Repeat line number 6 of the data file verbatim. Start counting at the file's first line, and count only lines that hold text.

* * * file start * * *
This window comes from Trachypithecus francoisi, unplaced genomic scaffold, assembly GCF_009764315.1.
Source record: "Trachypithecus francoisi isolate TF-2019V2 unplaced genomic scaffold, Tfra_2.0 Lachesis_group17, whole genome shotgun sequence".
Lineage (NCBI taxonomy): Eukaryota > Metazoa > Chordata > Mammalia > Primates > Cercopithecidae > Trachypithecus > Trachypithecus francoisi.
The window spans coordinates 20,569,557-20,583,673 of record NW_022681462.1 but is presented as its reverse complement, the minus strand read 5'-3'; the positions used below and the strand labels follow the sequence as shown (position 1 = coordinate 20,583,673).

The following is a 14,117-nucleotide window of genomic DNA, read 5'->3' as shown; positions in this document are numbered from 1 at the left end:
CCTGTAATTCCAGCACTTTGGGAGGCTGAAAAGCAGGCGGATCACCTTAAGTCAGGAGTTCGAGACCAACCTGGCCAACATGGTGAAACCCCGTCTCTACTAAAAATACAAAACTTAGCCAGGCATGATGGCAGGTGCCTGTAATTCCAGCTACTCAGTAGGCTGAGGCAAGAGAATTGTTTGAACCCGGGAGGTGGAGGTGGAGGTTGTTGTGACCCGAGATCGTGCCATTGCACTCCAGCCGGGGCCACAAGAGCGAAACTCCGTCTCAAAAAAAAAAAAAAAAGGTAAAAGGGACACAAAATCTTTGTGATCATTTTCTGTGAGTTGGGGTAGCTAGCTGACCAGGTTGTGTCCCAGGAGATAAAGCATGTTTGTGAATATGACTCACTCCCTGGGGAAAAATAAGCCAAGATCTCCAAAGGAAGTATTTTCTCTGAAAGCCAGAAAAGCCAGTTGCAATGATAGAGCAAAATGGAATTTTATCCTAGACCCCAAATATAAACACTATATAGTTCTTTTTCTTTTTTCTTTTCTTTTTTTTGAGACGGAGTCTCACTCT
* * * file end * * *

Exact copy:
CCTGTAATTCCAGCACTTTGGGAGGCTGAAAAGCAGGCGGATCACCTTAAGTCAGGAGTTCGAGACCAACCTGGCCAACATGGTGAAACCCCGTCTCTACTAAAAATACAAAACTTAGCCAGGCATGATGGCAGGTGCCTGTAATTCCAGCTACTCAGTAGGCTGAGGCAAGAGAATTGTTTGAACCCGGGAGGTGGAGGTGGAGGTTGTTGTGACCCGAGATCGTGCCATTGCACTCCAGCCGGGGCCACAAGAGCGAAACTCCGTCTCAAAAAAAAAAAAAAAAGGTAAAAGGGACACAAAATCTTTGTGATCATTTTCTGTGAGTTGGGGTAGCTAGCTGACCAGGTTGTGTCCCAGGAGATAAAGCATGTTTGTGAATATGACTCACTCCCTGGGGAAAAATAAGCCAAGATCTCCAAAGGAAGTATTTTCTCTGAAAGCCAGAAAAGCCAGTTGCAATGATAGAGCAAAATGGAATTTTATCCTAGACCCCAAATATAAACACTATATAGTTCTTTTTCTTTTTTCTTTTCTTTTTTTTGAGACGGAGTCTCACTCT